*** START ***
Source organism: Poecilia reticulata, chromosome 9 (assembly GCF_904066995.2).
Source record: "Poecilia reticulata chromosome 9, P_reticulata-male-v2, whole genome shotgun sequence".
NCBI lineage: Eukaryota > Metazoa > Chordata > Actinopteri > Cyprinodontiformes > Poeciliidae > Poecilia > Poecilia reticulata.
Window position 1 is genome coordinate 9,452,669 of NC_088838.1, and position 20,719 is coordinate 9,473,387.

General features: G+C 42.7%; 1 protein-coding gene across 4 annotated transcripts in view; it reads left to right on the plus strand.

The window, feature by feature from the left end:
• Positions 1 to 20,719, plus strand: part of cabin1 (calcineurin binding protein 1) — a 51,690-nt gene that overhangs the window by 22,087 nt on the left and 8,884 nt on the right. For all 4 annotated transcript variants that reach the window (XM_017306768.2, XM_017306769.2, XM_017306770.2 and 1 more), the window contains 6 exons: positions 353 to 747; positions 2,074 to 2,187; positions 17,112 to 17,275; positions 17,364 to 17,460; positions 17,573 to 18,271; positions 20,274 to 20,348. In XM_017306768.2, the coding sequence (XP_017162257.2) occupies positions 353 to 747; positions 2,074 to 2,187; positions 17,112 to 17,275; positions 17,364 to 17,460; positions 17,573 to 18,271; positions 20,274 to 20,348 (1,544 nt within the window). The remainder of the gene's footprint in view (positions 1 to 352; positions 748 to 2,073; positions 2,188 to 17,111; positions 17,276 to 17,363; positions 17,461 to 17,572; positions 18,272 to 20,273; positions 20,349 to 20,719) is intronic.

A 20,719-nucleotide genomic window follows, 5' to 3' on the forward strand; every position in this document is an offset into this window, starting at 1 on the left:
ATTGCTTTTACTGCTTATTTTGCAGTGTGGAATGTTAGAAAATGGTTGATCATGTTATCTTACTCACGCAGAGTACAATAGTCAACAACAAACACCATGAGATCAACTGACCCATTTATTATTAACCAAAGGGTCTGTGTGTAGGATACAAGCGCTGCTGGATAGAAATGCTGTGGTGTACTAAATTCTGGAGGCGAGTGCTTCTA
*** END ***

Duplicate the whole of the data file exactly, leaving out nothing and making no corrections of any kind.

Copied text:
Source organism: Poecilia reticulata, chromosome 9 (assembly GCF_904066995.2).
Source record: "Poecilia reticulata chromosome 9, P_reticulata-male-v2, whole genome shotgun sequence".
NCBI lineage: Eukaryota > Metazoa > Chordata > Actinopteri > Cyprinodontiformes > Poeciliidae > Poecilia > Poecilia reticulata.
Window position 1 is genome coordinate 9,452,669 of NC_088838.1, and position 20,719 is coordinate 9,473,387.

General features: G+C 42.7%; 1 protein-coding gene across 4 annotated transcripts in view; it reads left to right on the plus strand.

The window, feature by feature from the left end:
• Positions 1 to 20,719, plus strand: part of cabin1 (calcineurin binding protein 1) — a 51,690-nt gene that overhangs the window by 22,087 nt on the left and 8,884 nt on the right. For all 4 annotated transcript variants that reach the window (XM_017306768.2, XM_017306769.2, XM_017306770.2 and 1 more), the window contains 6 exons: positions 353 to 747; positions 2,074 to 2,187; positions 17,112 to 17,275; positions 17,364 to 17,460; positions 17,573 to 18,271; positions 20,274 to 20,348. In XM_017306768.2, the coding sequence (XP_017162257.2) occupies positions 353 to 747; positions 2,074 to 2,187; positions 17,112 to 17,275; positions 17,364 to 17,460; positions 17,573 to 18,271; positions 20,274 to 20,348 (1,544 nt within the window). The remainder of the gene's footprint in view (positions 1 to 352; positions 748 to 2,073; positions 2,188 to 17,111; positions 17,276 to 17,363; positions 17,461 to 17,572; positions 18,272 to 20,273; positions 20,349 to 20,719) is intronic.

A 20,719-nucleotide genomic window follows, 5' to 3' on the forward strand; every position in this document is an offset into this window, starting at 1 on the left:
ATTGCTTTTACTGCTTATTTTGCAGTGTGGAATGTTAGAAAATGGTTGATCATGTTATCTTACTCACGCAGAGTACAATAGTCAACAACAAACACCATGAGATCAACTGACCCATTTATTATTAACCAAAGGGTCTGTGTGTAGGATACAAGCGCTGCTGGATAGAAATGCTGTGGTGTACTAAATTCTGGAGGCGAGTGCTTCTA